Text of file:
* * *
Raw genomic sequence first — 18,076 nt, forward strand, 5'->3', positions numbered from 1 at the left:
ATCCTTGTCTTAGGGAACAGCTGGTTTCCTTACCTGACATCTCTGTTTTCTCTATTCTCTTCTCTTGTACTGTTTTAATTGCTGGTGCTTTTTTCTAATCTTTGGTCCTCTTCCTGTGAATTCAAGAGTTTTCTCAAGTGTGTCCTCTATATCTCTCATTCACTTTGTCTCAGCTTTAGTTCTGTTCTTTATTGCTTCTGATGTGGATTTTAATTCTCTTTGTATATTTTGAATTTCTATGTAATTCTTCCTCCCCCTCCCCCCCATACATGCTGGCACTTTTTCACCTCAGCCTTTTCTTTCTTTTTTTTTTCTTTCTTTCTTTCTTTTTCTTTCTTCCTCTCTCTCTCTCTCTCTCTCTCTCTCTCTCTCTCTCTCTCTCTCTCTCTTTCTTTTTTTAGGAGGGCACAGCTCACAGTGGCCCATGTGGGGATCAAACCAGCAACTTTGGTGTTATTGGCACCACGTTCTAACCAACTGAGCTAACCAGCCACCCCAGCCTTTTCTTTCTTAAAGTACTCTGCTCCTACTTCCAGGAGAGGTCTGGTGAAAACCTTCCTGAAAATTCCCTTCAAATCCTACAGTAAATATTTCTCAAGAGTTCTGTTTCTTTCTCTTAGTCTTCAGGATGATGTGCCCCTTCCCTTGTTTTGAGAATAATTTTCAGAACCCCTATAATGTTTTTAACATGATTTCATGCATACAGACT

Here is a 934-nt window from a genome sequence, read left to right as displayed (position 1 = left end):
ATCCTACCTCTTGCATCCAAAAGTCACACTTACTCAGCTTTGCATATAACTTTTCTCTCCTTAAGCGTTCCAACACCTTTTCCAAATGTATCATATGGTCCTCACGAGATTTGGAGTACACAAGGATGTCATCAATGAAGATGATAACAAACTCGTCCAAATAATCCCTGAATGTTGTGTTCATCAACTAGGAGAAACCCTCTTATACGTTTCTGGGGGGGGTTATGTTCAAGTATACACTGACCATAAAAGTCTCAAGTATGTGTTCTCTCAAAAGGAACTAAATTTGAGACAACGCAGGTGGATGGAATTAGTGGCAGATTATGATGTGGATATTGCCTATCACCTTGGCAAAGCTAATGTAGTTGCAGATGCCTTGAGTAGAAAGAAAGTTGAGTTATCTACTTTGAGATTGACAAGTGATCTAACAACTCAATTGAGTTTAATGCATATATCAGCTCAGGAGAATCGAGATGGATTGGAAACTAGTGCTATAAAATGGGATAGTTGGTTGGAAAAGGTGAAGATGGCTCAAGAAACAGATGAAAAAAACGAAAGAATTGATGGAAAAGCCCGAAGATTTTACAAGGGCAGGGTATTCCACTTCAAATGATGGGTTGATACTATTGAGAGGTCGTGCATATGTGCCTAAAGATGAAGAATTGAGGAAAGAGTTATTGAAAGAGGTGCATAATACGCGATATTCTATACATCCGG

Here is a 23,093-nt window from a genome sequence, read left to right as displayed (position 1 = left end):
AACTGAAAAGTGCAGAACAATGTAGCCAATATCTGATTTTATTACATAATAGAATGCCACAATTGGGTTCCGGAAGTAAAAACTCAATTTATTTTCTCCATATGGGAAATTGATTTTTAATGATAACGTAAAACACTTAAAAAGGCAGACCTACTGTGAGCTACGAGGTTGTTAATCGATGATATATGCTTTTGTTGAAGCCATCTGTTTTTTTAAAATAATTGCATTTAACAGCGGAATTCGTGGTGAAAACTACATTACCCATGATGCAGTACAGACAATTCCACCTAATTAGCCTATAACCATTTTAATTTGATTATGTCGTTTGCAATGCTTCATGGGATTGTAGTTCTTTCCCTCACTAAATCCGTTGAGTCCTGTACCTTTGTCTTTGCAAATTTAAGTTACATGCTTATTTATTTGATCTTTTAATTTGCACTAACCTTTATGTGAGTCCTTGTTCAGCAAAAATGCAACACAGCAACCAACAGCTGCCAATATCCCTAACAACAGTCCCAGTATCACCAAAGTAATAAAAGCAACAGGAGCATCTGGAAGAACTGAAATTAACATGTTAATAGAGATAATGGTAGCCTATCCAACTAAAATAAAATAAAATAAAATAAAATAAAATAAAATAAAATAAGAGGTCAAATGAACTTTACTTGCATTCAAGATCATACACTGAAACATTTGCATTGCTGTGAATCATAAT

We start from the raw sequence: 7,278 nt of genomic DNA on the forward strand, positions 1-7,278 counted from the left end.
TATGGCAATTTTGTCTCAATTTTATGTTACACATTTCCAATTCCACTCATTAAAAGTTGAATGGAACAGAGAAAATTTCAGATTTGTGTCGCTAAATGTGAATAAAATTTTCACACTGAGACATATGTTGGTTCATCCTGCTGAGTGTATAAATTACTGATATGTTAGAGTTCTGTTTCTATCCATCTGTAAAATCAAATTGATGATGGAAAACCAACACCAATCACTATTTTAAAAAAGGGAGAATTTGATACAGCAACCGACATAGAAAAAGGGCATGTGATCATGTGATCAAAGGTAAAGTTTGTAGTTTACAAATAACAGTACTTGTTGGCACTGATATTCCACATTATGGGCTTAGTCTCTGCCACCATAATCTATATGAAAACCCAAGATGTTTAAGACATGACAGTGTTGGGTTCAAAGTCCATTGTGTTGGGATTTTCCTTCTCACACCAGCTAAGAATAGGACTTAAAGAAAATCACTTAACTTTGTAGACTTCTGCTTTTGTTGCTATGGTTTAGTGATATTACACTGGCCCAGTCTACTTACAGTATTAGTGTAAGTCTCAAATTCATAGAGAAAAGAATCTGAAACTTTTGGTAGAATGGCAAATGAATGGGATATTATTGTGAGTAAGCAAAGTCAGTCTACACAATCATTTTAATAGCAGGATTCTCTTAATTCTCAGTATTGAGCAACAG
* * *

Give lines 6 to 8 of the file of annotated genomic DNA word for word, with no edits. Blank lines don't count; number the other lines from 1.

AACTGAAAAGTGCAGAACAATGTAGCCAATATCTGATTTTATTACATAATAGAATGCCACAATTGGGTTCCGGAAGTAAAAACTCAATTTATTTTCTCCATATGGGAAATTGATTTTTAATGATAACGTAAAACACTTAAAAAGGCAGACCTACTGTGAGCTACGAGGTTGTTAATCGATGATATATGCTTTTGTTGAAGCCATCTGTTTTTTTAAAATAATTGCATTTAACAGCGGAATTCGTGGTGAAAACTACATTACCCATGATGCAGTACAGACAATTCCACCTAATTAGCCTATAACCATTTTAATTTGATTATGTCGTTTGCAATGCTTCATGGGATTGTAGTTCTTTCCCTCACTAAATCCGTTGAGTCCTGTACCTTTGTCTTTGCAAATTTAAGTTACATGCTTATTTATTTGATCTTTTAATTTGCACTAACCTTTATGTGAGTCCTTGTTCAGCAAAAATGCAACACAGCAACCAACAGCTGCCAATATCCCTAACAACAGTCCCAGTATCACCAAAGTAATAAAAGCAACAGGAGCATCTGGAAGAACTGAAATTAACATGTTAATAGAGATAATGGTAGCCTATCCAACTAAAATAAAATAAAATAAAATAAAATAAAATAAAATAAAATAAGAGGTCAAATGAACTTTACTTGCATTCAAGATCATACACTGAAACATTTGCATTGCTGTGAATCATAAT

We start from the raw sequence: 7,278 nt of genomic DNA on the forward strand, positions 1-7,278 counted from the left end.
TATGGCAATTTTGTCTCAATTTTATGTTACACATTTCCAATTCCACTCATTAAAAGTTGAATGGAACAGAGAAAATTTCAGATTTGTGTCGCTAAATGTGAATAAAATTTTCACACTGAGACATATGTTGGTTCATCCTGCTGAGTGTATAAATTACTGATATGTTAGAGTTCTGTTTCTATCCATCTGTAAAATCAAATTGATGATGGAAAACCAACACCAATCACTATTTTAAAAAAGGGAGAATTTGATACAGCAACCGACATAGAAAAAGGGCATGTGATCATGTGATCAAAGGTAAAGTTTGTAGTTTACAAATAACAGTACTTGTTGGCACTGATATTCCACATTATGGGCTTAGTCTCTGCCACCATAATCTATATGAAAACCCAAGATGTTTAAGACATGACAGTGTTGGGTTCAAAGTCCATTGTGTTGGGATTTTCCTTCTCACACCAGCTAAGAATAGGACTTAAAGAAAATCACTTAACTTTGTAGACTTCTGCTTTTGTTGCTATGGTTTAGTGATATTACACTGGCCCAGTCTACTTACAGTATTAGTGTAAGTCTCAAATTCATAGAGAAAAGAATCTGAAACTTTTGGTAGAATGGCAAATGAATGGGATATTATTGTGAGTAAGCAAAGTCAGTCTACACAATCATTTTAATAGCAGGATTCTCTTAATTCTCAGTATTGAGCAACAG